Forever After has made a real splash in the pool of UK emergent pop-punk with their catchy and hard-hitting sound. Having already secured themselves a strong local following in their home county of Essex, the young four piece has been delighting crowds all over the country, supporting other UK breakthrough acts such as Mallory Knox and Futures.
Within the folds of the six songs that make up Wilderness, the boys smash out true pop-punk, revealing apathy for popular culture and the stagnating society that is Britain in recession. There is more catchy melodies and sophistication than the “F**K YOU!” of straight up punk and there is much more honesty and aggression than the “love me, love me” of pop music. The lyrics emit the typical socialist vibes, “it’s down to us in the community”, delivering songs for the fans to empathise with, sharing the collective disdain for the mess today’s youth has been left with.
Opening track ‘I’ve Got Friends’, hooks in the listener with punk riffs, crashing drums and a sound which sees every instrument blend together to compliment Dom Littler’s vocals. With lyrics such as ‘I’ve got friends but they’re leaving me all the time’ it can show the sacrifices in dedicating your life to a band in its infancy as other friends go off to University or get ‘real’ jobs. The track is aggressive in a passionate way, delivering every line with a punch.
‘Game Over’ is just as catchy, although a tad slower, with verses that build up to a chorus packed with foot-tapping melodies and a fistful of energy. The drum and bassline bounce off each other joyfully alongside Littler’s raw, powerful vocals and this carries on into ‘Grab A Drink’ which screams to life with a strong riff before swirling into a combination of raw verses and a rhythmic chorus.
‘Stay’ swirls into life with an introduction that grabs the listeners unwavering attention. The song is one of the EPs most instrumentally refined, showcasing impulsive tempo transitions between verse and chorus with polished guitars, a leading bass and a supportive drum beat which forms the backbone of not only the track but the EP in its entirety. All four of them successfully flaunt their musical prowess to round off the song with a modest yet fruitful instrumental.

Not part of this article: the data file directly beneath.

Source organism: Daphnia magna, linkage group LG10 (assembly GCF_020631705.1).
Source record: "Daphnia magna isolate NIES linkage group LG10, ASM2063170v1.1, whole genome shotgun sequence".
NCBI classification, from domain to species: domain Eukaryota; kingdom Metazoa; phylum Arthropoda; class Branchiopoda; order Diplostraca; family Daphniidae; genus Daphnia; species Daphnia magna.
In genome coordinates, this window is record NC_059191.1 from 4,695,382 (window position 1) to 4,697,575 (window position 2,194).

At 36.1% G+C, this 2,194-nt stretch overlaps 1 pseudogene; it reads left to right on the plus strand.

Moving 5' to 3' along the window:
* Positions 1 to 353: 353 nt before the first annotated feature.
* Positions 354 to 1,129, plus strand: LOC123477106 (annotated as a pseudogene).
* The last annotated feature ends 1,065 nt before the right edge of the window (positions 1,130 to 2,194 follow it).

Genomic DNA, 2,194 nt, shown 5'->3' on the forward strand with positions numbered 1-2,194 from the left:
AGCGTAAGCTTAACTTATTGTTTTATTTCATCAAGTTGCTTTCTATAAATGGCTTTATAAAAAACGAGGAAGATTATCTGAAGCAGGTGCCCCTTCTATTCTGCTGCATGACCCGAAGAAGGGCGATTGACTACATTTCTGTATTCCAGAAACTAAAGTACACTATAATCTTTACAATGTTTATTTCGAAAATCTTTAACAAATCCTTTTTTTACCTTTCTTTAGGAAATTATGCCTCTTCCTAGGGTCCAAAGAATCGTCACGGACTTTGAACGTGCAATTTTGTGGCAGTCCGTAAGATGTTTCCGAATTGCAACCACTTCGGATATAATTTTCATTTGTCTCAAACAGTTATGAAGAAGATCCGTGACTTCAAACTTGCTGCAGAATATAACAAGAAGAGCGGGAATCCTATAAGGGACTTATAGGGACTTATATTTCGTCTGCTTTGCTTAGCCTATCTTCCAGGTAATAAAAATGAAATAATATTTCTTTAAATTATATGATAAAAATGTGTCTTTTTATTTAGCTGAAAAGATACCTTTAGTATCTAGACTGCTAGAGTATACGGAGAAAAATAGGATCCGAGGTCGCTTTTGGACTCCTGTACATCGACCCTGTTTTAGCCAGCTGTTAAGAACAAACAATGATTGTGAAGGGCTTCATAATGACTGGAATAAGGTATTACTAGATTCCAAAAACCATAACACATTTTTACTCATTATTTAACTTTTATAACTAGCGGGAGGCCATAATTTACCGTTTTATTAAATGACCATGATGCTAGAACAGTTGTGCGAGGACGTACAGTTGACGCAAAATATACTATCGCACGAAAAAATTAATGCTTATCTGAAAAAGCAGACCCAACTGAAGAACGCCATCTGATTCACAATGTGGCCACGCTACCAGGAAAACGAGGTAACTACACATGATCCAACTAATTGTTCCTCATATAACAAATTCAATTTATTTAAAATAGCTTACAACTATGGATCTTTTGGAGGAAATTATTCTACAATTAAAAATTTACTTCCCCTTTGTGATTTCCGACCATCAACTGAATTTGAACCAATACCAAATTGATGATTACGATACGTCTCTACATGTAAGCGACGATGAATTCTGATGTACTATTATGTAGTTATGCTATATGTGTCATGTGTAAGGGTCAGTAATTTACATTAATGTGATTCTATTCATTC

The stand out track on the release definitely comes in the form of ‘Stupidity’ which displays the songwriting talents of this young band. The vocals really come to the fore helping to emphasise what is without a doubt the lyrically best track on this release. Although it is vocally simplistic, the strength of deliverance and lyrical dexterity make up for it, with a cheekily rebellious feel to every line. The instruments again merge together as delicate guitars and a subtle beat support Littler’s singing to create an all-rounder hit. The Essex quartet really strike gold with this track, hitting out at popular culture and pop music in a similar vein to fellow Essex boys Inme with their ‘Single of the Weak’ a few years back.
‘Chapters’ rounds off the EP with the slow, simple, majestic feel of a ballad. An acoustic guitar and softer vocals hold the first half of the song until the drums kick in, but even then they manage to retain the slow and passionate feel it began with. As the only track that is not obviously pop-punk, ‘Chapters’ allows Littler’s emotive vocals layered on top of the musical accompaniments to provide a long outro to wind down the EP.
Considering the plethora of young pop-punk bands out there trying to be Blink-182 or Sum 41, in ‘Wilderness’ Forever After remain very pop-punky, but they do it bloody well. For fans of Mallory Knox; We Are The Ocean; New Found Glory, the Essex lads don’t reinvent the genre, but they don’t just copy all that has gone before either. ‘Wilderness’ forms a statement of intent for climbing high up the pop-punk ladder.
4 out of 5 high fives!